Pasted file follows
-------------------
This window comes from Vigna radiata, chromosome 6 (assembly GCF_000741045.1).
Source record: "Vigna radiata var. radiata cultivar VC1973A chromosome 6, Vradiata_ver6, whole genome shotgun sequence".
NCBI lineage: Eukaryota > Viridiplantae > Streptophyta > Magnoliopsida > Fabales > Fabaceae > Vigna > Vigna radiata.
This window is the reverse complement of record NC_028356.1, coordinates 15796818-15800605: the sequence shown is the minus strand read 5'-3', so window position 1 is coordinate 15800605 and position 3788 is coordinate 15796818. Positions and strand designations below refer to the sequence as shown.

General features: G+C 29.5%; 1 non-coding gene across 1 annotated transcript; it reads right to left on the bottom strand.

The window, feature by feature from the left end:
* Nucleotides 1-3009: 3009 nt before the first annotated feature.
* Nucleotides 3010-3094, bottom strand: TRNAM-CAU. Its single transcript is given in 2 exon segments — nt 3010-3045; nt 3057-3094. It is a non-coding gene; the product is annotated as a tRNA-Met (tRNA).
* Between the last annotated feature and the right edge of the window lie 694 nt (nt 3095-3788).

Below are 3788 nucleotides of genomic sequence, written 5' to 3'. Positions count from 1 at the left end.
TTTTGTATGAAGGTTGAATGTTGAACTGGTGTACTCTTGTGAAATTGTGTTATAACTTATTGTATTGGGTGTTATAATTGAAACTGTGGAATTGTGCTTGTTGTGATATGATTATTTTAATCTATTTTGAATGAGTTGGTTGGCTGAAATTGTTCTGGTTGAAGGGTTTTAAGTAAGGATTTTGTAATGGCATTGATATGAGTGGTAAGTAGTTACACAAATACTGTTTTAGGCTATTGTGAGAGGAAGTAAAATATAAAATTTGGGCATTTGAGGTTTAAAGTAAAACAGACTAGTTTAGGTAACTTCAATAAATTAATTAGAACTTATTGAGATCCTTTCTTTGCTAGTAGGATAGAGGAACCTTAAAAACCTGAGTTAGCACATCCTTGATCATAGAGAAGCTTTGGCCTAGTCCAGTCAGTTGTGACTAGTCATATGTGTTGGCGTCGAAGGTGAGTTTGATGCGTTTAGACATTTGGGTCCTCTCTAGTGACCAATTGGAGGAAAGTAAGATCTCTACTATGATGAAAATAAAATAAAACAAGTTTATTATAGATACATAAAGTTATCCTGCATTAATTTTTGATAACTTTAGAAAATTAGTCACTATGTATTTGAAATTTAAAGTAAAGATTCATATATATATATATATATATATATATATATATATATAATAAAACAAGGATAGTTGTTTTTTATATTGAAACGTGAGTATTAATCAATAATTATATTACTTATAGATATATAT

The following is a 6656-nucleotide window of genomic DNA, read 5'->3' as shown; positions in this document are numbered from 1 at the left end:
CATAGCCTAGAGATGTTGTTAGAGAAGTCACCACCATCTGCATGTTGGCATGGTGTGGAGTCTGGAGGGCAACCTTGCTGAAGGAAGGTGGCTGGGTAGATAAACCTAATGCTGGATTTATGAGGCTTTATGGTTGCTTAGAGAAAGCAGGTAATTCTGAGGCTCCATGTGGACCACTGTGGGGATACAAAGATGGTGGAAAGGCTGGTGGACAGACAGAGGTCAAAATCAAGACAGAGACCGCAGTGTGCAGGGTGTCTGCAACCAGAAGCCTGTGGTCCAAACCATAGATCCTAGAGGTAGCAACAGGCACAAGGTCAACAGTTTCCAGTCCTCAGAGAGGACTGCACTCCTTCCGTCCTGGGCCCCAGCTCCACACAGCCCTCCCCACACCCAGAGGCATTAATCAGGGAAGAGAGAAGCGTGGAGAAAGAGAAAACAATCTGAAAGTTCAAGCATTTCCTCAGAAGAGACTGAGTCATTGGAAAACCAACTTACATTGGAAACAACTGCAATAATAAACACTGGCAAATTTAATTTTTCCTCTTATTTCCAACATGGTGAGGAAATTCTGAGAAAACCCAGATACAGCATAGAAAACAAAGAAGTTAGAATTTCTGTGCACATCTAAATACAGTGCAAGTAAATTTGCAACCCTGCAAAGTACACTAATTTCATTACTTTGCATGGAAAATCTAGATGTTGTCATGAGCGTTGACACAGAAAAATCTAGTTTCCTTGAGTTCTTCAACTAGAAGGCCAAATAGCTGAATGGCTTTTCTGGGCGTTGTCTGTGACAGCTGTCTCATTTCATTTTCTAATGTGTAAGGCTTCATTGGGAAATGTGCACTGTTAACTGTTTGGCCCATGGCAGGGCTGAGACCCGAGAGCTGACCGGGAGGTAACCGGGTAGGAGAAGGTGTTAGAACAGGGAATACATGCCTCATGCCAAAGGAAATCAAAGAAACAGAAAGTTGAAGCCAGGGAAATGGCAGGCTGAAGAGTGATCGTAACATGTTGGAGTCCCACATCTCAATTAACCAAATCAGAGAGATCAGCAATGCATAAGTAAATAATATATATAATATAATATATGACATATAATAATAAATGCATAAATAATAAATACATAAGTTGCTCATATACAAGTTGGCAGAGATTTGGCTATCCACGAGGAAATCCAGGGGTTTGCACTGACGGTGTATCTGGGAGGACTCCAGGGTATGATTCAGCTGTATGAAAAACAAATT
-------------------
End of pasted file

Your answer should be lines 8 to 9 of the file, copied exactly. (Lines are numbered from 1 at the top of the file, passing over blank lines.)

* Nucleotides 3010-3094, bottom strand: TRNAM-CAU. Its single transcript is given in 2 exon segments — nt 3010-3045; nt 3057-3094. It is a non-coding gene; the product is annotated as a tRNA-Met (tRNA).
* Between the last annotated feature and the right edge of the window lie 694 nt (nt 3095-3788).